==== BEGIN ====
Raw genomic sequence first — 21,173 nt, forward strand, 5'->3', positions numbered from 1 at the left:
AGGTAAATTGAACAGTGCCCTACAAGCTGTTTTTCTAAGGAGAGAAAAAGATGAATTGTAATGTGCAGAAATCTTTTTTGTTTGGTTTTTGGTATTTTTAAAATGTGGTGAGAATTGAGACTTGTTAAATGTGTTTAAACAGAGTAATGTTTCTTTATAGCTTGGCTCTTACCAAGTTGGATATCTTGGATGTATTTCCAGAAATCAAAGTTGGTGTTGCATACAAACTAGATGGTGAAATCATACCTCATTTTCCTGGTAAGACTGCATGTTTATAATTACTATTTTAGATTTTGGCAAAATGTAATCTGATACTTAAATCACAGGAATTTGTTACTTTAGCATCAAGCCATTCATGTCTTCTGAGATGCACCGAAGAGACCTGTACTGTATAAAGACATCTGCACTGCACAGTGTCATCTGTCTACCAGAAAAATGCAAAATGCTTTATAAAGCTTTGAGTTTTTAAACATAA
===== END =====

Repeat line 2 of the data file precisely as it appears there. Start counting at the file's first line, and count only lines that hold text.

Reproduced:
AGGTAAATTGAACAGTGCCCTACAAGCTGTTTTTCTAAGGAGAGAAAAAGATGAATTGTAATGTGCAGAAATCTTTTTTGTTTGGTTTTTGGTATTTTTAAAATGTGGTGAGAATTGAGACTTGTTAAATGTGTTTAAACAGAGTAATGTTTCTTTATAGCTTGGCTCTTACCAAGTTGGATATCTTGGATGTATTTCCAGAAATCAAAGTTGGTGTTGCATACAAACTAGATGGTGAAATCATACCTCATTTTCCTGGTAAGACTGCATGTTTATAATTACTATTTTAGATTTTGGCAAAATGTAATCTGATACTTAAATCACAGGAATTTGTTACTTTAGCATCAAGCCATTCATGTCTTCTGAGATGCACCGAAGAGACCTGTACTGTATAAAGACATCTGCACTGCACAGTGTCATCTGTCTACCAGAAAAATGCAAAATGCTTTATAAAGCTTTGAGTTTTTAAACATAA